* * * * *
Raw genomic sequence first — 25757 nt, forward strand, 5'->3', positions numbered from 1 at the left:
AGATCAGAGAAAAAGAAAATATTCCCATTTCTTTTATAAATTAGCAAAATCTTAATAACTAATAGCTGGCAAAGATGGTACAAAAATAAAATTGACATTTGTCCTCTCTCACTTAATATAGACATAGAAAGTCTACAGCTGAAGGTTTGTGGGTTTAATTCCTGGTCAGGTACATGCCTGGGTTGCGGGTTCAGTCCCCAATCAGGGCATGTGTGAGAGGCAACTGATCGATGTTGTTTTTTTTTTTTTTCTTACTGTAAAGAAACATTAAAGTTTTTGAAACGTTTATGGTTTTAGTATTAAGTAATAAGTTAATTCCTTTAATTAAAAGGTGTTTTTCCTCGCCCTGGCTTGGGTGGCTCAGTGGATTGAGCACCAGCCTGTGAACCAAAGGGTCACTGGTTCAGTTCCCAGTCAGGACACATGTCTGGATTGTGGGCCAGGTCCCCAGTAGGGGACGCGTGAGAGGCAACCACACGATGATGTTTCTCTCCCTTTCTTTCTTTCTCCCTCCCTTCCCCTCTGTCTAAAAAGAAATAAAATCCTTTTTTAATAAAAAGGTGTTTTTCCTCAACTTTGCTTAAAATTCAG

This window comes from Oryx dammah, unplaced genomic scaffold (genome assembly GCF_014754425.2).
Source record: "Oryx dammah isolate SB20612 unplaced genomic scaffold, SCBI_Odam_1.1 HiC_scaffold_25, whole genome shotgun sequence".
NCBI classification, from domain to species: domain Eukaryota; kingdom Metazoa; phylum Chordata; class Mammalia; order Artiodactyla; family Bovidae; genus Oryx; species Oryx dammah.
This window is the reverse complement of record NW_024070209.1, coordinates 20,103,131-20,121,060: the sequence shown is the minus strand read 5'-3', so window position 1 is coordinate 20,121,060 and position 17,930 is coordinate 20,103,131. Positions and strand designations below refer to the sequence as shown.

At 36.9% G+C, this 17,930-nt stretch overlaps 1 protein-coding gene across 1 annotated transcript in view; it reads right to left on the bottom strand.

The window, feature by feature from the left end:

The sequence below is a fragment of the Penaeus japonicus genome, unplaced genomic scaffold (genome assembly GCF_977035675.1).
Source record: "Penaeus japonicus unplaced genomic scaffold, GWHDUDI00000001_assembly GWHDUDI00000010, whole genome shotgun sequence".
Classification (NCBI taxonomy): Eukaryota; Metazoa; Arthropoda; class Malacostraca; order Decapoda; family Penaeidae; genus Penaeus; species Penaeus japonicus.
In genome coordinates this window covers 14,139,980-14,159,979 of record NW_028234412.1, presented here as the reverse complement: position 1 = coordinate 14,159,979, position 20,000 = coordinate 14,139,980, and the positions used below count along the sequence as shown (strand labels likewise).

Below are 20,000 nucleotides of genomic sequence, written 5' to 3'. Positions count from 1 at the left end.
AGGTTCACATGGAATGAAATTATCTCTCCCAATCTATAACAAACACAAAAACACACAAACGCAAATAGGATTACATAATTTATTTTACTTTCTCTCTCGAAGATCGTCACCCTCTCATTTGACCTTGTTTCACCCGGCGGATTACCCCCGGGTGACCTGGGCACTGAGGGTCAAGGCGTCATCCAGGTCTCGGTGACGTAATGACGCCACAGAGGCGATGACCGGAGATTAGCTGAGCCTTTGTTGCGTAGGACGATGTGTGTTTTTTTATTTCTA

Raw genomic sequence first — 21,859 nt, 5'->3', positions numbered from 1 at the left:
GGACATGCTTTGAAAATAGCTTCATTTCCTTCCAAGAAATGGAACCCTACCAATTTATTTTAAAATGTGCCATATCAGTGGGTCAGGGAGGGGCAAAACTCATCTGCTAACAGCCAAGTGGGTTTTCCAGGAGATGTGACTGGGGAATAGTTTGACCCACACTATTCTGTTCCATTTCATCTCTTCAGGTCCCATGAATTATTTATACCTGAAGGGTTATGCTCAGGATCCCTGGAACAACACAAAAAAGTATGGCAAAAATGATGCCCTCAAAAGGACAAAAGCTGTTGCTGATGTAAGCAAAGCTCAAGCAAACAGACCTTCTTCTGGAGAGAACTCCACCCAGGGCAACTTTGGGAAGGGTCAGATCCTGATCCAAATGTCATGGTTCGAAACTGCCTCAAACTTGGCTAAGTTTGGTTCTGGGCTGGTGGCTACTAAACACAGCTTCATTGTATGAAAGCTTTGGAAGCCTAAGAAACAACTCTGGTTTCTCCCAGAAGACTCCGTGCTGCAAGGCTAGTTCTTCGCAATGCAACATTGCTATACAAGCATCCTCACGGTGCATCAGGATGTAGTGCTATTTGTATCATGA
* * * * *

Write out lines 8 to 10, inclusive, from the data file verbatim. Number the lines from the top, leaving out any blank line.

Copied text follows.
The window, feature by feature from the left end:

The sequence below is a fragment of the Penaeus japonicus genome, unplaced genomic scaffold (genome assembly GCF_977035675.1).
Source record: "Penaeus japonicus unplaced genomic scaffold, GWHDUDI00000001_assembly GWHDUDI00000010, whole genome shotgun sequence".